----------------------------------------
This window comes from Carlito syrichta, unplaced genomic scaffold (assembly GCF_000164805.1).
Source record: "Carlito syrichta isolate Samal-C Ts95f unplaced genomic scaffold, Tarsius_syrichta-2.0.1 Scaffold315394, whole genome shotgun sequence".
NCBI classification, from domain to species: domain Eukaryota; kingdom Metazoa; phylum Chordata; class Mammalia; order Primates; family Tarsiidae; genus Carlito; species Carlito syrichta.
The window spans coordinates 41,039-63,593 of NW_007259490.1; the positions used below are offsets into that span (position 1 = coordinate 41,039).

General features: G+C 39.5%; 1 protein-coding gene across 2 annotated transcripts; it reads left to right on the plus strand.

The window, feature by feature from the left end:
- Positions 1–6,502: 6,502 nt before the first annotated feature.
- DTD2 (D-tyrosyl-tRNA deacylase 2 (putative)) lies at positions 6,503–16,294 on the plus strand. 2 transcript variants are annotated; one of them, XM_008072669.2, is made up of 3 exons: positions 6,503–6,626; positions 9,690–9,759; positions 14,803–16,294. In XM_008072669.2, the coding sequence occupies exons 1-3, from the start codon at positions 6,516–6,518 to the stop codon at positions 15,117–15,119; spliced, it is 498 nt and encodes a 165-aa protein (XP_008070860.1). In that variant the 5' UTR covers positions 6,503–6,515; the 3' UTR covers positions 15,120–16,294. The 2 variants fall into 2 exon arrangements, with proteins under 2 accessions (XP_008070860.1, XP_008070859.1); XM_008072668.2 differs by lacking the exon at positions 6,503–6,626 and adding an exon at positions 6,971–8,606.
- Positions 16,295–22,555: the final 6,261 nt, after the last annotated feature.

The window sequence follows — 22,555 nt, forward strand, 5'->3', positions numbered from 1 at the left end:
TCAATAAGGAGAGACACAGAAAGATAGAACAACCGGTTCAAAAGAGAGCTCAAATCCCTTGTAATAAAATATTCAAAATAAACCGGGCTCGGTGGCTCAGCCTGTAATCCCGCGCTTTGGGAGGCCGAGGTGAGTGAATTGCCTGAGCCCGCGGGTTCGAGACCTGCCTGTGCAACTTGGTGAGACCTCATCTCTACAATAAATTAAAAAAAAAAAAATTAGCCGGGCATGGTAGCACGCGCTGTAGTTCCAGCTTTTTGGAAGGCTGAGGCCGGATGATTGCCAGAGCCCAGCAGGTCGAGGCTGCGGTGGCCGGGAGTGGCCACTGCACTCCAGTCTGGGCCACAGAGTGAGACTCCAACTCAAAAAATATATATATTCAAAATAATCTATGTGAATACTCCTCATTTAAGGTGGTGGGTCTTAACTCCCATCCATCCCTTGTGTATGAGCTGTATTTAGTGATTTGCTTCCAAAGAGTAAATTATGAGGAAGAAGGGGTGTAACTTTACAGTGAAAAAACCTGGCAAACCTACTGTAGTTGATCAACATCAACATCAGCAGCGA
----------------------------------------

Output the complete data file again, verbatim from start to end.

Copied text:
This window comes from Carlito syrichta, unplaced genomic scaffold (assembly GCF_000164805.1).
Source record: "Carlito syrichta isolate Samal-C Ts95f unplaced genomic scaffold, Tarsius_syrichta-2.0.1 Scaffold315394, whole genome shotgun sequence".
NCBI classification, from domain to species: domain Eukaryota; kingdom Metazoa; phylum Chordata; class Mammalia; order Primates; family Tarsiidae; genus Carlito; species Carlito syrichta.
The window spans coordinates 41,039-63,593 of NW_007259490.1; the positions used below are offsets into that span (position 1 = coordinate 41,039).

General features: G+C 39.5%; 1 protein-coding gene across 2 annotated transcripts; it reads left to right on the plus strand.

The window, feature by feature from the left end:
- Positions 1–6,502: 6,502 nt before the first annotated feature.
- DTD2 (D-tyrosyl-tRNA deacylase 2 (putative)) lies at positions 6,503–16,294 on the plus strand. 2 transcript variants are annotated; one of them, XM_008072669.2, is made up of 3 exons: positions 6,503–6,626; positions 9,690–9,759; positions 14,803–16,294. In XM_008072669.2, the coding sequence occupies exons 1-3, from the start codon at positions 6,516–6,518 to the stop codon at positions 15,117–15,119; spliced, it is 498 nt and encodes a 165-aa protein (XP_008070860.1). In that variant the 5' UTR covers positions 6,503–6,515; the 3' UTR covers positions 15,120–16,294. The 2 variants fall into 2 exon arrangements, with proteins under 2 accessions (XP_008070860.1, XP_008070859.1); XM_008072668.2 differs by lacking the exon at positions 6,503–6,626 and adding an exon at positions 6,971–8,606.
- Positions 16,295–22,555: the final 6,261 nt, after the last annotated feature.

The window sequence follows — 22,555 nt, forward strand, 5'->3', positions numbered from 1 at the left end:
TCAATAAGGAGAGACACAGAAAGATAGAACAACCGGTTCAAAAGAGAGCTCAAATCCCTTGTAATAAAATATTCAAAATAAACCGGGCTCGGTGGCTCAGCCTGTAATCCCGCGCTTTGGGAGGCCGAGGTGAGTGAATTGCCTGAGCCCGCGGGTTCGAGACCTGCCTGTGCAACTTGGTGAGACCTCATCTCTACAATAAATTAAAAAAAAAAAAATTAGCCGGGCATGGTAGCACGCGCTGTAGTTCCAGCTTTTTGGAAGGCTGAGGCCGGATGATTGCCAGAGCCCAGCAGGTCGAGGCTGCGGTGGCCGGGAGTGGCCACTGCACTCCAGTCTGGGCCACAGAGTGAGACTCCAACTCAAAAAATATATATATTCAAAATAATCTATGTGAATACTCCTCATTTAAGGTGGTGGGTCTTAACTCCCATCCATCCCTTGTGTATGAGCTGTATTTAGTGATTTGCTTCCAAAGAGTAAATTATGAGGAAGAAGGGGTGTAACTTTACAGTGAAAAAACCTGGCAAACCTACTGTAGTTGATCAACATCAACATCAGCAGCGA